Rebecca Tirrell Talbot raises this question in her essay “A Trail of Belongings.” One of the great ironies of our culture is that we are both a highly mobile culture and a highly consumeristic culture, which often means we need to move a lot of stuff and move it quickly (hence PODS).
Downsizing, and then downsizing again. It’s like the process my maternal grandparents followed as they aged. Between my grandfather’s New England practicality and my grandmother’s compulsive generosity, they never collected much. If you opened a closet door, you could actually see everything the closet contained. But they still had to downsize when they sold their house and moved into a retirement home, and several years later my widowed grandmother had to store, sell, or give away almost everything else when she moved into a hospital-room-sized assisted living apartment.
Maybe it’s good to act out that process early in life.
Is there a correlation between growing old and losing ones possessions? Is it a sign of wisdom? Rebecca’s writing reminded me of a passage from one of Wendell Berry’s new short stories, “Sold“:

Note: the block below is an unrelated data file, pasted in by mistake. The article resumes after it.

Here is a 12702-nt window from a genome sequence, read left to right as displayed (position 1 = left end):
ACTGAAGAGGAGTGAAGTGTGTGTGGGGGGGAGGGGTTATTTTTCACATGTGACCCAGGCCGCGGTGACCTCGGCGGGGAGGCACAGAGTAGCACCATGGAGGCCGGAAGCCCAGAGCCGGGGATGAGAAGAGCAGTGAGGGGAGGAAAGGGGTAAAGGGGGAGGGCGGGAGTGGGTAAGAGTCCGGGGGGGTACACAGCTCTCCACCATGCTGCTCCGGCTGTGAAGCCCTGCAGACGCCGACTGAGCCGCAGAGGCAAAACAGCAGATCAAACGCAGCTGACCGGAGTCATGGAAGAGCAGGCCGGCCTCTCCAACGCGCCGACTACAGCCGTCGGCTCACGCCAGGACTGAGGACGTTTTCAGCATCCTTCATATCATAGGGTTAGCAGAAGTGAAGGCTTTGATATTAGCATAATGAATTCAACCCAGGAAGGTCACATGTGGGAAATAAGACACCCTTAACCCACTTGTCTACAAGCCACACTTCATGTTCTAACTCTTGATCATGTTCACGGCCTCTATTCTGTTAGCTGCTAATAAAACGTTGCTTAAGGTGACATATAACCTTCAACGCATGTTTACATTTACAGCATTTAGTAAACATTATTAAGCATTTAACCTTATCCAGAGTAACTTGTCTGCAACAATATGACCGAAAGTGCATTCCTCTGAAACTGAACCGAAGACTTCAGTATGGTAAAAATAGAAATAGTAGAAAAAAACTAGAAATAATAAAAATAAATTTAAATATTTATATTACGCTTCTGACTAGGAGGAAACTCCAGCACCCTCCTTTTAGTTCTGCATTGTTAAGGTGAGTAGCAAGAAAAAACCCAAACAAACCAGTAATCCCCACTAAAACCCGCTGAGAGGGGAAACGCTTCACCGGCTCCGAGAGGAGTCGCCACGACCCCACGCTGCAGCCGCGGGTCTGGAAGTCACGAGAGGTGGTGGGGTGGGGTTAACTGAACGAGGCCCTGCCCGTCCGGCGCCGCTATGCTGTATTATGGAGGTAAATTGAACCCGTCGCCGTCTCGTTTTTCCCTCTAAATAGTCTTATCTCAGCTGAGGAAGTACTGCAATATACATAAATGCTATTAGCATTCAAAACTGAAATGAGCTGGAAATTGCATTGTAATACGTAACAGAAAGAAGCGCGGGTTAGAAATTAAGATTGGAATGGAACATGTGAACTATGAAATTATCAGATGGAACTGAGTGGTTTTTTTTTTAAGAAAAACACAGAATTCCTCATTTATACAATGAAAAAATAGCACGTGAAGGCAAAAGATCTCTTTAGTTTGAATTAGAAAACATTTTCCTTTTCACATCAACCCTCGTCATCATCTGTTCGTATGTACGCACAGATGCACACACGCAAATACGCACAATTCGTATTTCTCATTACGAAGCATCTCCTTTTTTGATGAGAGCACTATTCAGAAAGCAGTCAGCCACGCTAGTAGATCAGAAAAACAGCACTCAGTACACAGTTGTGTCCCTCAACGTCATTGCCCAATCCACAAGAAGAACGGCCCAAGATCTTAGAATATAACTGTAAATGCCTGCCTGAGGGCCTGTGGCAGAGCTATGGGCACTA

Mr. Gotrocks hadn’t any sooner paid his investment into it than he hired a man with a bulldozer to smash the house and other buildings all to flinders, and push them into a pile, and set them afire. He pushed out every fence, every landmark that stood above the ground, every tree. A place where generations of people had lived their lives. If they came back now, looking for it, they wouldn’t know where they were.
And so it’s all gone. A new time has come….
I lie awake in the night, and I can see it all in my mind, the old place, the house, all the things I took care of so long. I thought I might miss it, but I don’t. The time has gone when I could do more than worry about it, and I declare it’s a load off my mind. But the thoughts, still, are a kind of company.
If you could take a cold, hard look at your stuff, how tied are you to your belongings?